The Illiana Expressway will be convenient to two Will County land sites that Alter 360° represents in unincorporated Wilmington, IL.  One is 30650 Route 53, a 7.98 acre parcel in unincorporated Will County at the corner of Route 53 and New River Road.  Currently there is a 14,668 SF, 30-year-old industrial building on the south eastern corner.  The asset is just five miles from Interstate 55 and the Centerpoint Intermodal center.  The second is a three-parcel, 21.14-acre site on the northeast corner of Indian Trail Road and Peotone Road, just six miles from Interstate 55.  Both sites are approximately 17 miles from the proposed South Suburban Airport.

With the ink barely dry on the bi-state agreement, no start date has been set for construction of the Illiana Expressway.

Modern Wing of the Art Institute of Chicago a “Temple of Light”

Thursday, May 28th, 2009

Amidst the most dire financial crisis in a generation, Chicago has created a magnificent rejoinder to all the bad news.  The Russian writer Dostoevsky once said that “Beauty will save the world.”  Seeing Renzo Piano’s new Modern Wing at the Art Institute of Chicago makes you believe that it just might.  First of all, how did they do it?  A $300 million capital project when cities and states are tottering on the edge of bankruptcy?  The answer is that the project is the denouement of a $385 million fundraising campaign — $300 million for the new building and $85 million for the endowment.  All of it came from private patrons in Chicago, some of whom contributed multi-million-dollar sums — a sign of the enormous wealth generated in our city over the last business cycle.  Fortunately, the capital campaign was completed before the downturn in the economy, but the larger museum’s budget will rise from $77 million to $97 million.  This comes at a time when the Art Institute’s endowment has lost a quarter of its value since mid-2008 when it was $641 million, though the museum has been raising an average of around $60 million a year for the expansion.  Meanwhile, in March, the Art Institute issued two series of bonds totaling $140 million to finance construction and other costs while waiting for pledges to come in.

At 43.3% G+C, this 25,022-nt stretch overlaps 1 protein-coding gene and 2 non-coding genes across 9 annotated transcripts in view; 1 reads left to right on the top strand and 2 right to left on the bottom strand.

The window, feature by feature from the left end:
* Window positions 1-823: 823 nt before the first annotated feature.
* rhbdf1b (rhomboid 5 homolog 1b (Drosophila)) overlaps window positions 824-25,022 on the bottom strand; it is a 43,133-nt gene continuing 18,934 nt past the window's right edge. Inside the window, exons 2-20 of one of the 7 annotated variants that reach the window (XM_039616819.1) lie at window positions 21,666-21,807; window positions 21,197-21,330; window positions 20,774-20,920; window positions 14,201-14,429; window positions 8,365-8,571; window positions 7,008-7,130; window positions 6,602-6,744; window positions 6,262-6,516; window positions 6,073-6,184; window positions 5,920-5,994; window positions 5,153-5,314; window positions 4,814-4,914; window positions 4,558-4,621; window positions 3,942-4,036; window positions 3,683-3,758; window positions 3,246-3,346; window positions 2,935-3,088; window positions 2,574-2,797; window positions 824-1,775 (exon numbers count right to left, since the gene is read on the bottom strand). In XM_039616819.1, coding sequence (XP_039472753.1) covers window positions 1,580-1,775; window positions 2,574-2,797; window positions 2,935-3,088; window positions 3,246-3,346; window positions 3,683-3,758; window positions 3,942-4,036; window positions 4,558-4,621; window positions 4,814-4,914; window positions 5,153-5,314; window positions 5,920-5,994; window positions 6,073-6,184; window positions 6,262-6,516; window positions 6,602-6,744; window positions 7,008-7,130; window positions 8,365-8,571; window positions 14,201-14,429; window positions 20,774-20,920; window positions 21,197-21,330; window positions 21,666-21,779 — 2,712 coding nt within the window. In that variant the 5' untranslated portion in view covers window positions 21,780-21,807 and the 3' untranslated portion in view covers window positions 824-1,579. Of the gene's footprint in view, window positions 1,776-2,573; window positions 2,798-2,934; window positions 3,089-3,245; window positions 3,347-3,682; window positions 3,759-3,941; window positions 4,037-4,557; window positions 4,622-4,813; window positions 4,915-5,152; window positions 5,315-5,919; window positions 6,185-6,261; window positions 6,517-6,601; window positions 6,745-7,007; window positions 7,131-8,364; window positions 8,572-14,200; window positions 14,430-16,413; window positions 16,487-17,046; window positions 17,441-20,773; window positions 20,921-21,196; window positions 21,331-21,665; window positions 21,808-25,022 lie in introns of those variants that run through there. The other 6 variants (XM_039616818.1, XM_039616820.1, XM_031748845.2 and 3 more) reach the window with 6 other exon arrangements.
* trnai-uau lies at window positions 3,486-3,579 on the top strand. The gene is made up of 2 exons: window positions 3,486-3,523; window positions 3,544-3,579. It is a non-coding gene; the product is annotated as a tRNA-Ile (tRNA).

Piano's design includes a facade of Indiana limestone, white steel, and aluminum topped with a "flying carpet" flat roof.

Piano's design includes a facade of Indiana limestone, white steel, and aluminum topped with a "flying carpet" flat roof.

So how good is the building?  For one, it increases the gallery’s space by 35 percent to one million square feet, making the Art Institute the second largest art museum in the U.S. after the Metropolitan Museum in New York (he said proudly as a Chicagoan).  But the really singular thing about the new Modern Wing and what puts it, in my mind, beyond the Met, is that it is a masterpiece of design and urban planning.  Joining Beaux Art with Prairie, the new building has been described as a temple of light.  The key word is temple with all its suggestion of serenity and grace.  Piano (he of the New York Times building and the Whitney Museum) has created a white steel, aluminum and Indiana limestone jewel box topped with a gorgeous flat roof (his flying carpet) and overhanging eaves (in Prairie fashion) which carefully refract light into the galleries below.